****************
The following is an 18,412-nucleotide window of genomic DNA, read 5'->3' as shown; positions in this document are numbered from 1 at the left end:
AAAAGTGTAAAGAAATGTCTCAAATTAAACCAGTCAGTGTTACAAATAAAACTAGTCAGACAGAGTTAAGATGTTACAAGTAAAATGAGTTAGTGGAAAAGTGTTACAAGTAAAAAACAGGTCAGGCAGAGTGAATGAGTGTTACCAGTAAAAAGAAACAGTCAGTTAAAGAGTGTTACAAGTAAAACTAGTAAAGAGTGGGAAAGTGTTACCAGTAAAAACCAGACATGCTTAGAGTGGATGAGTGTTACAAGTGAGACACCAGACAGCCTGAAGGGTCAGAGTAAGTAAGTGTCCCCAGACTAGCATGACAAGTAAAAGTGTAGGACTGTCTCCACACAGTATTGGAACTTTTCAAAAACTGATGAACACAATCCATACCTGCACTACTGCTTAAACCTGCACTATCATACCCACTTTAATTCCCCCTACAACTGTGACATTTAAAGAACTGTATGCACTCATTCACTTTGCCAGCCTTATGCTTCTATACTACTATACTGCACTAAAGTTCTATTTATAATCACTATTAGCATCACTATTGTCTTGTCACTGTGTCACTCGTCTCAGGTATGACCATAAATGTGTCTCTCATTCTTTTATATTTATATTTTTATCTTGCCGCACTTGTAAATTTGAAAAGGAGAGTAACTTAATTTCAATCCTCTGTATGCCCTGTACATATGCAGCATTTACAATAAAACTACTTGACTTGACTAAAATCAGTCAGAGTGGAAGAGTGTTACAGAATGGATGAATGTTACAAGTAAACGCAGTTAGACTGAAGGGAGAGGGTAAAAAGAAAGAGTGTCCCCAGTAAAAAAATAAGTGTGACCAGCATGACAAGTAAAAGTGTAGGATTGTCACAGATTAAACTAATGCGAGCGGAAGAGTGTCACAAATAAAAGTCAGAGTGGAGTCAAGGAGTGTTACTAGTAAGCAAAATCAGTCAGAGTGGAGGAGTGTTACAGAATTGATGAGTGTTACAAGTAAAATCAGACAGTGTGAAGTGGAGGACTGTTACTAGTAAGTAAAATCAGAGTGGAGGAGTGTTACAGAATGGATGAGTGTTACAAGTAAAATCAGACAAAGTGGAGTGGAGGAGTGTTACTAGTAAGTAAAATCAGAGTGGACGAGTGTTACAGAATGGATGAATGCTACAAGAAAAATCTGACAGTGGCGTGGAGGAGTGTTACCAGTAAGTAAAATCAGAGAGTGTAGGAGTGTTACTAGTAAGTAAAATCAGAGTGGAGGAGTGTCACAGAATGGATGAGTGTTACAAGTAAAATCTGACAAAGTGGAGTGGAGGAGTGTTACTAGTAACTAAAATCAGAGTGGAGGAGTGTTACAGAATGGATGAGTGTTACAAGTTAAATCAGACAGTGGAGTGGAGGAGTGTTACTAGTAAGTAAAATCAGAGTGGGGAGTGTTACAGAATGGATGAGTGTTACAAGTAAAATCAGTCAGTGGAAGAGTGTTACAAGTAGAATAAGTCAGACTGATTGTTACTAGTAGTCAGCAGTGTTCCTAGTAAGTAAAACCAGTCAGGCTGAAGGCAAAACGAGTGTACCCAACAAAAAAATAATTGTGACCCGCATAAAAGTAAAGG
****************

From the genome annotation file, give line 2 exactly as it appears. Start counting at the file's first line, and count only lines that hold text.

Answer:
AAAAGTGTAAAGAAATGTCTCAAATTAAACCAGTCAGTGTTACAAATAAAACTAGTCAGACAGAGTTAAGATGTTACAAGTAAAATGAGTTAGTGGAAAAGTGTTACAAGTAAAAAACAGGTCAGGCAGAGTGAATGAGTGTTACCAGTAAAAAGAAACAGTCAGTTAAAGAGTGTTACAAGTAAAACTAGTAAAGAGTGGGAAAGTGTTACCAGTAAAAACCAGACATGCTTAGAGTGGATGAGTGTTACAAGTGAGACACCAGACAGCCTGAAGGGTCAGAGTAAGTAAGTGTCCCCAGACTAGCATGACAAGTAAAAGTGTAGGACTGTCTCCACACAGTATTGGAACTTTTCAAAAACTGATGAACACAATCCATACCTGCACTACTGCTTAAACCTGCACTATCATACCCACTTTAATTCCCCCTACAACTGTGACATTTAAAGAACTGTATGCACTCATTCACTTTGCCAGCCTTATGCTTCTATACTACTATACTGCACTAAAGTTCTATTTATAATCACTATTAGCATCACTATTGTCTTGTCACTGTGTCACTCGTCTCAGGTATGACCATAAATGTGTCTCTCATTCTTTTATATTTATATTTTTATCTTGCCGCACTTGTAAATTTGAAAAGGAGAGTAACTTAATTTCAATCCTCTGTATGCCCTGTACATATGCAGCATTTACAATAAAACTACTTGACTTGACTAAAATCAGTCAGAGTGGAAGAGTGTTACAGAATGGATGAATGTTACAAGTAAACGCAGTTAGACTGAAGGGAGAGGGTAAAAAGAAAGAGTGTCCCCAGTAAAAAAATAAGTGTGACCAGCATGACAAGTAAAAGTGTAGGATTGTCACAGATTAAACTAATGCGAGCGGAAGAGTGTCACAAATAAAAGTCAGAGTGGAGTCAAGGAGTGTTACTAGTAAGCAAAATCAGTCAGAGTGGAGGAGTGTTACAGAATTGATGAGTGTTACAAGTAAAATCAGACAGTGTGAAGTGGAGGACTGTTACTAGTAAGTAAAATCAGAGTGGAGGAGTGTTACAGAATGGATGAGTGTTACAAGTAAAATCAGACAAAGTGGAGTGGAGGAGTGTTACTAGTAAGTAAAATCAGAGTGGACGAGTGTTACAGAATGGATGAATGCTACAAGAAAAATCTGACAGTGGCGTGGAGGAGTGTTACCAGTAAGTAAAATCAGAGAGTGTAGGAGTGTTACTAGTAAGTAAAATCAGAGTGGAGGAGTGTCACAGAATGGATGAGTGTTACAAGTAAAATCTGACAAAGTGGAGTGGAGGAGTGTTACTAGTAACTAAAATCAGAGTGGAGGAGTGTTACAGAATGGATGAGTGTTACAAGTTAAATCAGACAGTGGAGTGGAGGAGTGTTACTAGTAAGTAAAATCAGAGTGGGGAGTGTTACAGAATGGATGAGTGTTACAAGTAAAATCAGTCAGTGGAAGAGTGTTACAAGTAGAATAAGTCAGACTGATTGTTACTAGTAGTCAGCAGTGTTCCTAGTAAGTAAAACCAGTCAGGCTGAAGGCAAAACGAGTGTACCCAACAAAAAAATAATTGTGACCCGCATAAAAGTAAAGG